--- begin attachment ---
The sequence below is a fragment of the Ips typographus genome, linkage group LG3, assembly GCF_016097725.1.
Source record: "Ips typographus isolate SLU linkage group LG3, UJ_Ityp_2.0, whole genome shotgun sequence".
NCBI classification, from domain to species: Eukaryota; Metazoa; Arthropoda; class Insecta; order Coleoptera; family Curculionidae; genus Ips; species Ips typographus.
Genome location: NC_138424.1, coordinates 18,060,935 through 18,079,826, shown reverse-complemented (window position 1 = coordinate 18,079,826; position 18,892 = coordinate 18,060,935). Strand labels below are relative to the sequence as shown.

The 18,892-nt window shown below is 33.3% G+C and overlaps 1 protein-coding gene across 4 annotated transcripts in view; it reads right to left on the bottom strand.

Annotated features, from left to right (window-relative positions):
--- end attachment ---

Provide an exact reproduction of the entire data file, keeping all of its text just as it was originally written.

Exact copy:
The sequence below is a fragment of the Ips typographus genome, linkage group LG3, assembly GCF_016097725.1.
Source record: "Ips typographus isolate SLU linkage group LG3, UJ_Ityp_2.0, whole genome shotgun sequence".
NCBI classification, from domain to species: Eukaryota; Metazoa; Arthropoda; class Insecta; order Coleoptera; family Curculionidae; genus Ips; species Ips typographus.
Genome location: NC_138424.1, coordinates 18,060,935 through 18,079,826, shown reverse-complemented (window position 1 = coordinate 18,079,826; position 18,892 = coordinate 18,060,935). Strand labels below are relative to the sequence as shown.

The 18,892-nt window shown below is 33.3% G+C and overlaps 1 protein-coding gene across 4 annotated transcripts in view; it reads right to left on the bottom strand.

Annotated features, from left to right (window-relative positions):